Over the past decade we've seen an explosion in the number of novel flu viruses (avian and swine) with zoonotic potential that can (and have) infected humans. Prior to 2009, H5N1 was considered the biggest novel flu threat, followed far behind by H9N2 and some H7 viruses which had produced mostly mild illness in a handful of people.
Since then we've seen the emergence of H7N9 (2 lineages + LPAI & HPAI), H5N6, H10N8, H1N2, H3N2v, H1N1v, H6N1, H7N2, H7N3 along with some contenders for future zoonotic transmission, including avian H5N8 and canine H3N2.In order to keep track, and evaluate these threats the CDC developed their IRAT (Influenza Risk Assessment Tool) which currently follows 14 novel flu subtypes/strains that circulate in non-human hosts and are believed to possess some degree of pandemic potential.
The CDC uses two sets of criteria to evaluate novel viruses. One to estimate a virus's potential for sustained human-to-human transmission, and another to gauge it's potential for significant impact on public health.
Over the past few year's we've looked at this system (see here and here), particularly after new subtypes or strains have been added. Over the last 18 months, the IRAT has added 3 new viruses (Canine H3N2, a second lineage of H7N9, and North American H7N8).
For a much more detailed explanation of how IRAT works, we've the following research article from the CDC's EID Journal.
Volume 24, Number 3—March 2018(Continue . . . )
Use of Influenza Risk Assessment Tool for Prepandemic Preparedness
Stephen A. BurkeComments to Author and Susan C. Trock
Author affiliations: Centers for Disease Control and Prevention, Atlanta, Georgia, USA (S.C. Trock, S.A. Burke); Battelle, Atlanta (S.A. Burke)
In 2010, the Centers for Disease Control and Prevention began to develop an Influenza Risk Assessment Tool (IRAT) to methodically capture and assess information relating to influenza A viruses not currently circulating among humans. The IRAT uses a multiattribute, additive model to generate a summary risk score for each virus. Although the IRAT is not intended to predict the next pandemic influenza A virus, it has provided input into prepandemic preparedness decisions.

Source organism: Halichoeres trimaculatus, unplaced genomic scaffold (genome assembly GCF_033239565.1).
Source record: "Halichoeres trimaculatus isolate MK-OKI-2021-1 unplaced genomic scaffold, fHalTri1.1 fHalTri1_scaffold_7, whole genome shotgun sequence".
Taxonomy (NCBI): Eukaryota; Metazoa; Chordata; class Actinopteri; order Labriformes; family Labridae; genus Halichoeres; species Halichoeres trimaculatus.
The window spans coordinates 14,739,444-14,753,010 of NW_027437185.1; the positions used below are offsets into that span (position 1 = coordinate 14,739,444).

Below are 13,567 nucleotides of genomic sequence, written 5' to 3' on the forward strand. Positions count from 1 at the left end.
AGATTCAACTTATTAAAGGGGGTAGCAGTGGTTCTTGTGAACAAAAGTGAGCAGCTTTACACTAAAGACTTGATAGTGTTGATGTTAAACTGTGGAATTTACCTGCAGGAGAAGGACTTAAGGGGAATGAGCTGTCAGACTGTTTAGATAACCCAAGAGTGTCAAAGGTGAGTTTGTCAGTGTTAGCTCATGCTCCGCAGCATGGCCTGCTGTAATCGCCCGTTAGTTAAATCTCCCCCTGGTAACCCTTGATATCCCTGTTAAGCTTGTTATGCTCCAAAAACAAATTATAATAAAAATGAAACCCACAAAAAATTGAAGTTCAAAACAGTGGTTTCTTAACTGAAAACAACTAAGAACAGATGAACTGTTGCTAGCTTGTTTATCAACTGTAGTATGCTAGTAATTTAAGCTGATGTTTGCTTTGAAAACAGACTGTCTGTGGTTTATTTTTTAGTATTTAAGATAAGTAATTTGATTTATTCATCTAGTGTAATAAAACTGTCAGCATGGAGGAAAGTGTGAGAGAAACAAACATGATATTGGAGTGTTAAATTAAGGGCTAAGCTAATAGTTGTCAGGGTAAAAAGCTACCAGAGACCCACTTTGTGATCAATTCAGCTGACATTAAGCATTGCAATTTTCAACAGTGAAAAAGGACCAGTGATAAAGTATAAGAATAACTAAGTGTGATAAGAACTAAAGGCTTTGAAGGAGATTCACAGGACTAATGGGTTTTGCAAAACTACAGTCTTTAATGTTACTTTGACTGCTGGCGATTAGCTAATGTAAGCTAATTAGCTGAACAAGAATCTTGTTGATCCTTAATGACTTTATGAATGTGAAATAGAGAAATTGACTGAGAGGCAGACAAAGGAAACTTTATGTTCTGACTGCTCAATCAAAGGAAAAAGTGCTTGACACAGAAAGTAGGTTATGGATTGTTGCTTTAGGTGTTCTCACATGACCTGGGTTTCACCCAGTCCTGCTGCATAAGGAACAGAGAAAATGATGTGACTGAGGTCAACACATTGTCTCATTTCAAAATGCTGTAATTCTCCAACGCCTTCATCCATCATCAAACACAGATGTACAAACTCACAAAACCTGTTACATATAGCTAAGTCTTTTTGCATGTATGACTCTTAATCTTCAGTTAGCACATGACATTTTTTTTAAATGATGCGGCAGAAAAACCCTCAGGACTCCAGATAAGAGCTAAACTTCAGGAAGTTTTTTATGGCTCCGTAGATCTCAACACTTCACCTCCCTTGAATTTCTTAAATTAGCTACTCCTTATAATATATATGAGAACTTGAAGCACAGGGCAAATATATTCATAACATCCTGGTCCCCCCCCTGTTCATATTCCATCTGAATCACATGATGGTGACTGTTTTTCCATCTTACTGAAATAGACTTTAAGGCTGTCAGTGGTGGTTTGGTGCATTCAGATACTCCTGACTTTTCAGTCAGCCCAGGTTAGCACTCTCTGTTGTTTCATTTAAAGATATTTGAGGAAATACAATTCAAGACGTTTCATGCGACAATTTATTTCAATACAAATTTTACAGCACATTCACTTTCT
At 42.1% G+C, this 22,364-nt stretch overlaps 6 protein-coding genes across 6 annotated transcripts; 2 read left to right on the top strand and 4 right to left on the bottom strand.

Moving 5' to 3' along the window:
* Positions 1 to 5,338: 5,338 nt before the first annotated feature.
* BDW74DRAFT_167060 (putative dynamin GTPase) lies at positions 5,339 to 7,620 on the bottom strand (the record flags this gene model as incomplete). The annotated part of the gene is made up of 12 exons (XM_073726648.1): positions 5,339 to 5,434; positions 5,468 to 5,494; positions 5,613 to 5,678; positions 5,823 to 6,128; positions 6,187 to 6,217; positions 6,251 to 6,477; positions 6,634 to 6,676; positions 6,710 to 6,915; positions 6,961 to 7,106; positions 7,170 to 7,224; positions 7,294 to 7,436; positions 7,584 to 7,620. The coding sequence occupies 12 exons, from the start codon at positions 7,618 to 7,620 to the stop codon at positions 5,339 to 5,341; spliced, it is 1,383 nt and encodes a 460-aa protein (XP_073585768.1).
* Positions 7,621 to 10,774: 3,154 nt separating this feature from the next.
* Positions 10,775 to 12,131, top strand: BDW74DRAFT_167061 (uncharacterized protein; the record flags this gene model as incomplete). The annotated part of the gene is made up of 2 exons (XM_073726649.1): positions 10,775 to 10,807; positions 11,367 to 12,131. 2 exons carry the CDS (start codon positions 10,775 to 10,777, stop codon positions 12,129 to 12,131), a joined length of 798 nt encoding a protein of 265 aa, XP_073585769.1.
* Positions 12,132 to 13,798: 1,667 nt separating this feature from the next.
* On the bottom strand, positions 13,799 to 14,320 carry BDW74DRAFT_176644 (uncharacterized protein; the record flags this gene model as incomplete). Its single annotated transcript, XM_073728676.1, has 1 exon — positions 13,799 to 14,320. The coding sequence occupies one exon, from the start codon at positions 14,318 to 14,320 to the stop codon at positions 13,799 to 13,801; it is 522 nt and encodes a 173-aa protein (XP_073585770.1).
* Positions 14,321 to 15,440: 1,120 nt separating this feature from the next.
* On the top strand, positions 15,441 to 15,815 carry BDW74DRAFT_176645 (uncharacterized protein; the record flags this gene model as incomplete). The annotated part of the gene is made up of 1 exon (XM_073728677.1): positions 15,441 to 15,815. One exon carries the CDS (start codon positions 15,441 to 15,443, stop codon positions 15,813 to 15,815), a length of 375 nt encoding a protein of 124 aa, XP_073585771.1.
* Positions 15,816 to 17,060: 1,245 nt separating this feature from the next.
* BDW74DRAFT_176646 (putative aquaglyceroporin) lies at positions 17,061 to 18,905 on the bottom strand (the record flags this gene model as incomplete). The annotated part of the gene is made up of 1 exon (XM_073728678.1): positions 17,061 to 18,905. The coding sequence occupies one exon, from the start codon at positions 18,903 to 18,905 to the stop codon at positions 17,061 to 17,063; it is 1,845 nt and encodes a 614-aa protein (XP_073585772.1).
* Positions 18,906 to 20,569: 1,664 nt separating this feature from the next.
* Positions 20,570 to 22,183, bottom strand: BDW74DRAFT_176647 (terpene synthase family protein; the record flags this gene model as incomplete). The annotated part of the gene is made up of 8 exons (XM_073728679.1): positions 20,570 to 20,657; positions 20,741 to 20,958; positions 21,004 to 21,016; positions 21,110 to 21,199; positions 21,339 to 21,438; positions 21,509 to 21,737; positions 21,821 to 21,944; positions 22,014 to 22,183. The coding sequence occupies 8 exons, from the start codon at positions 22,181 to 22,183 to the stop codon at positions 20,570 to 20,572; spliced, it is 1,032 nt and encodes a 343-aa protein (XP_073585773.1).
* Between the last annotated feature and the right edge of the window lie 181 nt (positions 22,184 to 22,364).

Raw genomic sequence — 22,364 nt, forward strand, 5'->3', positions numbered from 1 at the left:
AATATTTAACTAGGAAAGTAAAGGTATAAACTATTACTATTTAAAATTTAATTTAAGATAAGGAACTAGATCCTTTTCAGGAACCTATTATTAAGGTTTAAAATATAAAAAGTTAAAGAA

Planning and preparation for influenza pandemics are major challenges to public health authorities for many reasons, not the least of which is the inherent variability and unpredictability of the influenza virus (1). Just in the past decade, infections from multiple new influenza viruses have occurred in humans, representing influenza A subtypes such as H1N2, H3N2v, H5N1, H5N6, H6N1, H7N2, H7N3, H7N7, H7N9, H9N2, and H10N8. In response to these findings, prepandemic vaccines were developed for some of these viruses (2–5). In 2009, a new virus, subsequently designated influenza A(H1N1)pdm09, emerged in humans in North America and quickly spread, causing the first influenza pandemic of the 21st century (6). Although only 3 hemagglutinin (HA) subtypes of influenza (H1, H2, and H3) are known to have caused human pandemics (7), the emergence and spread of influenza A(H5N1) and, more recently influenza A(H7N9), with associated high death rates in humans, are of great concern. If these or other influenza A viruses not currently circulating among humans develop the capability to transmit efficiently among humans, they pose a risk for causing a pandemic that could be associated with high rates of illness and death (8,9).
The task of risk mitigation planning and preparedness for pandemic influenza is difficult, and a tool is needed that systematically evaluates different influenza viruses to inform decisions related to the prioritization and allocation of resources for vaccine development, influenza surveillance strategies, and research initiatives. In this context, the Centers for Disease Control and Prevention (CDC; Atlanta, GA, USA) developed the Influenza Risk Assessment Tool (IRAT) with the goal to systematically evaluate influenza A viruses that are not circulating in humans but potentially pose a pandemic risk (10).
The IRAT uses a common decision analysis approach that incorporates input from multiple elements or attributes, applies a weighting scheme, and generates a score to compare various options or decisions (11). In regard to the evaluation of animal-origin influenza viruses for their potential human pandemic risk, 2 specific questions were developed related to the potential risk for emergence and consequent potential impact: 1) What is the risk that a virus not currently circulating in humans has the potential for sustained human-to-human transmission? (emergence question); and 2) If a virus were to achieve sustained human-to-human transmission, what is the risk that a virus not currently circulating among humans has the potential for substantial impact on public health? (impact question).